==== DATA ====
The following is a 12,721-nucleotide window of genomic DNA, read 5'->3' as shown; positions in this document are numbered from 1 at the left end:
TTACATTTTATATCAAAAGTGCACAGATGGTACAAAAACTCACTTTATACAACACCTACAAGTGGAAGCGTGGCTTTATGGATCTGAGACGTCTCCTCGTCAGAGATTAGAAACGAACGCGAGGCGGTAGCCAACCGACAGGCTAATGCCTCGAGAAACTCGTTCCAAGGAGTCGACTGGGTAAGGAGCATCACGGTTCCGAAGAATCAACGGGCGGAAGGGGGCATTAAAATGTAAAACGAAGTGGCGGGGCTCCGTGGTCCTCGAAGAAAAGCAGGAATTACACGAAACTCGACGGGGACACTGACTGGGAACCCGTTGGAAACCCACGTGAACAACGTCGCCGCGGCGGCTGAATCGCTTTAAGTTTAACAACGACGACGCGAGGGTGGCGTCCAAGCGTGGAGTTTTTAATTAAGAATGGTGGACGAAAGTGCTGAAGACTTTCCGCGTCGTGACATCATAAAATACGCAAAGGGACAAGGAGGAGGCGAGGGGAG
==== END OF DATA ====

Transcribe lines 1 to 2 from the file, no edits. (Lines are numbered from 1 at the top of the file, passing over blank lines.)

The following is a 12,721-nucleotide window of genomic DNA, read 5'->3' as shown; positions in this document are numbered from 1 at the left end:
TTACATTTTATATCAAAAGTGCACAGATGGTACAAAAACTCACTTTATACAACACCTACAAGTGGAAGCGTGGCTTTATGGATCTGAGACGTCTCCTCGTCAGAGATTAGAAACGAACGCGAGGCGGTAGCCAACCGACAGGCTAATGCCTCGAGAAACTCGTTCCAAGGAGTCGACTGGGTAAGGAGCATCACGGTTCCGAAGAATCAACGGGCGGAAGGGGGCATTAAAATGTAAAACGAAGTGGCGGGGCTCCGTGGTCCTCGAAGAAAAGCAGGAATTACACGAAACTCGACGGGGACACTGACTGGGAACCCGTTGGAAACCCACGTGAACAACGTCGCCGCGGCGGCTGAATCGCTTTAAGTTTAACAACGACGACGCGAGGGTGGCGTCCAAGCGTGGAGTTTTTAATTAAGAATGGTGGACGAAAGTGCTGAAGACTTTCCGCGTCGTGACATCATAAAATACGCAAAGGGACAAGGAGGAGGCGAGGGGAG